“Through the process of equity, we can reach equality,” states the description of this year’s International Women’s Day theme: Embrace Equity. Sharing stories of women who have broken barriers in STEM is a reminder of what can be achieved when equity is embraced. As Scientific American writes, “...the findings are clear: for groups that value innovation and new ideas, diversity helps.” Let’s take a moment to honor some brilliant individuals who have made it possible for more diverse voices to be heard in STEM industries – from one of the first women in STEM until now.
Elisa Leonida Zamfirescu
In 1912, before women in most countries could vote, Elisa Leonida Zamfirescu became one of the first women in the world to obtain a degree in engineering, inspiring generations of women who followed her. The World Record Academy quotes a newspaper from 1912 as follows: “In engineering, the future of women is great, Miss Elisa Leonida has passed the final exam with great success, obtaining the degree of engineer.” She not only advanced our understanding of chemistry while working at the Geological Institute, but she also “taught physics and chemistry at Pitar Moş School of Girls,” reports Europeana.
Hedy Lamarr, an iconic Hollywood actress of the 1930s and 40s, was also a scientist. According to The National Women’s History Museum, she has been dubbed “the mother of Wi-Fi" for developing “frequency hopping technology” that would later be used as the basis for wireless technologies like GPS, Bluetooth, and Wi-Fi. This achievement earned her induction into the National Inventors Hall of Fame in 2014.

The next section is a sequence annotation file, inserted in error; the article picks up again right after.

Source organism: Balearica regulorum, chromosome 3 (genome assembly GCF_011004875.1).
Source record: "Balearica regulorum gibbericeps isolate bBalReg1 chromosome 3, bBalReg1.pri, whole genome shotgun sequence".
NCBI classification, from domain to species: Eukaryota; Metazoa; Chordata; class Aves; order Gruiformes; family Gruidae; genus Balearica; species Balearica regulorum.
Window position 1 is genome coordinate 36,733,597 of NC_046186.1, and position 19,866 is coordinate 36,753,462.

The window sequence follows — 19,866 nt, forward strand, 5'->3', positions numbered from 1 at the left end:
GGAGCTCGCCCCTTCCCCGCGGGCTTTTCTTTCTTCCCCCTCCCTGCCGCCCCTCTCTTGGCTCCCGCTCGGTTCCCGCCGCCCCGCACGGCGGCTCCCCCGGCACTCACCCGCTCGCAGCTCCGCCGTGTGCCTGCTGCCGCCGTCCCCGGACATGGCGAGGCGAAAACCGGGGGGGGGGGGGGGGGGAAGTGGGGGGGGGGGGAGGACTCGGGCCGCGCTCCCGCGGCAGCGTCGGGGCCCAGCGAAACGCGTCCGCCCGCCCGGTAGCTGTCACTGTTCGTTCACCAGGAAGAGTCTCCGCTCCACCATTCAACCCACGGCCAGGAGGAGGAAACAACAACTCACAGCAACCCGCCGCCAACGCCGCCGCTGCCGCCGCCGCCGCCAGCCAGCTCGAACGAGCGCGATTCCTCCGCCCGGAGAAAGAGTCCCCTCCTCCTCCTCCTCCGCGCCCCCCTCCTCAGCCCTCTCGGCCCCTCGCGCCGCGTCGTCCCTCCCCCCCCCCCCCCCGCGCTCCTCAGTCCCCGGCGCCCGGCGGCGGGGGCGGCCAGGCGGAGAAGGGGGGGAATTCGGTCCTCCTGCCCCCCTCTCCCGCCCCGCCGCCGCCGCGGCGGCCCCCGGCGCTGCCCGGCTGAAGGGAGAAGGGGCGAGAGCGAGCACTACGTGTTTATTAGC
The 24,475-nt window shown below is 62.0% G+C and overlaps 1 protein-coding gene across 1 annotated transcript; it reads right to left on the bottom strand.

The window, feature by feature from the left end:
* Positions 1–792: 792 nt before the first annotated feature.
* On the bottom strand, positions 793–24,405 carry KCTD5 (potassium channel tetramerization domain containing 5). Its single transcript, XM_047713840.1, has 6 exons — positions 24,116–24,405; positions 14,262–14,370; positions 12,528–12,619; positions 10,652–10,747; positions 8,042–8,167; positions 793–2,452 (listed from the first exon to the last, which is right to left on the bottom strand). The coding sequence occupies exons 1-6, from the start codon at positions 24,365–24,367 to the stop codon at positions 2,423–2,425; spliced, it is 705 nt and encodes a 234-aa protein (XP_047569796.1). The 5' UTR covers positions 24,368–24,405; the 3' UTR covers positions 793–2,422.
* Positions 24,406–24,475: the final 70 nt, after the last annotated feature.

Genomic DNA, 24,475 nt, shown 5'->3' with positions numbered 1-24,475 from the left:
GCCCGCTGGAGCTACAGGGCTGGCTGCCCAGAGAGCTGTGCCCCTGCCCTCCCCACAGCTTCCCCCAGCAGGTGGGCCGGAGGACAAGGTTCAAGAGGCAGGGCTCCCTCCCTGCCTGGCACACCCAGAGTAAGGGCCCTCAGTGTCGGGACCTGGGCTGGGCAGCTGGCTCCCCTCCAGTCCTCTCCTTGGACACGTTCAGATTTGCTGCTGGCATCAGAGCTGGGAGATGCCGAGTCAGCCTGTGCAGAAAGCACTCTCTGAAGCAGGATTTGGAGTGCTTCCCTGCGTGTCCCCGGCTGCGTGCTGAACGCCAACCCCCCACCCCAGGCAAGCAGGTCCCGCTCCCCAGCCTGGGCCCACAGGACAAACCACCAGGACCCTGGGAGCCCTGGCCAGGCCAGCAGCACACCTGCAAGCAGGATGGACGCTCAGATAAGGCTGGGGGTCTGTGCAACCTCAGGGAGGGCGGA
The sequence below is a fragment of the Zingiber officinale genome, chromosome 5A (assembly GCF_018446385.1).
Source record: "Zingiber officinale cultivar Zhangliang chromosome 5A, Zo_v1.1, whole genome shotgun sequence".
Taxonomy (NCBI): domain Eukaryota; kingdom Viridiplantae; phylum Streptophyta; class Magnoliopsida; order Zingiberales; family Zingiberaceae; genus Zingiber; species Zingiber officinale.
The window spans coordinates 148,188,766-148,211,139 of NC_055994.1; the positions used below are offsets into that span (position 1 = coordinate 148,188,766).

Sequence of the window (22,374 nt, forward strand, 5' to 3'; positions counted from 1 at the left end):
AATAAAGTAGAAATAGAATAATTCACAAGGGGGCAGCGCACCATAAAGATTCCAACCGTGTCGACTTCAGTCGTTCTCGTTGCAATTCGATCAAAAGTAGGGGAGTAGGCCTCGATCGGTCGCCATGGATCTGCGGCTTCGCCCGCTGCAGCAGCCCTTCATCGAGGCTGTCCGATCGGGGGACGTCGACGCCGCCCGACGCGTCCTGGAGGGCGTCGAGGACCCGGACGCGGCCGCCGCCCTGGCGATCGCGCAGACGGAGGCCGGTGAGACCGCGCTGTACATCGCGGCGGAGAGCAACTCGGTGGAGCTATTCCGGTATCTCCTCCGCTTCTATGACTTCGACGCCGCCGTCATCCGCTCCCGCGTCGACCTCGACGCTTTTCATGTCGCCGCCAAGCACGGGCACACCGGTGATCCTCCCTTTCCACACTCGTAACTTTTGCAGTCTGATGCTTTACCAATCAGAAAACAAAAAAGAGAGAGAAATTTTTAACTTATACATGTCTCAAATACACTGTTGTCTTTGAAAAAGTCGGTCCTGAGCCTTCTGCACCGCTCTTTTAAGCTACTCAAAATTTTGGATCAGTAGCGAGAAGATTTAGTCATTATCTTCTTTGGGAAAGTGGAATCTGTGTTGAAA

Katherine Johnson's groundbreaking calculations of orbital mechanics were integral to the success of NASA’s first human mission into space in 1961 and other Space Race endeavors, thus expanding our future with her brilliance as a mathematician. She was awarded the Presidential Medal of Freedom by President Barack Obama in 2015, and Space.com refers to her as “one of the most celebrated black women in space science.”
Julia Serano received a Ph.D. in Biochemistry and Molecular Biophysics from Columbia University in 1995, and in addition to her scientific contributions thereafter, she went on to become a writer, performer, speaker, and activist. In the article, Transgender Women Trailblazers Are Changing the Nature of Science, she is quoted saying: “What actually makes science fascinating is that every answer we find inevitably leads to many more questions. And almost without fail, the more we learn about nature, the more complex it turns out to be.” How right you are, Julia. Mark your calendar for the end of the month: March 31st is the Transgender Day of Visibility in STEM.
As a founding member and current CEO of Veracode, Sam King is sought-after for her expertise in cybersecurity and exceptional ability to speak about complex business and leadership topics in a way that is understandable and engaging. She is active in community and mentorship programs for women and young professionals; she is also on the Board of MassTLC supporting work with technology leaders to promote science and technology education and opportunities for all in the Commonwealth. Last year, Sam was awarded the 2022 Women of Influence: Executive of the Year by the Executive Women’s Forum (EWF), and she will be hosting a panel at this year’s RSA Conference alongside Joyce Brocaglia, the Founder of EWF, on April 27th at the W San Francisco over breakfast.
It is only by working together that we can create a world where all people are empowered to make meaningful contributions to society. We recognize and honor these trailblazing women who are inspiring the next generation of scientists, engineers, mathematicians, and technologists. Thank you for paving the way to a more equitable world.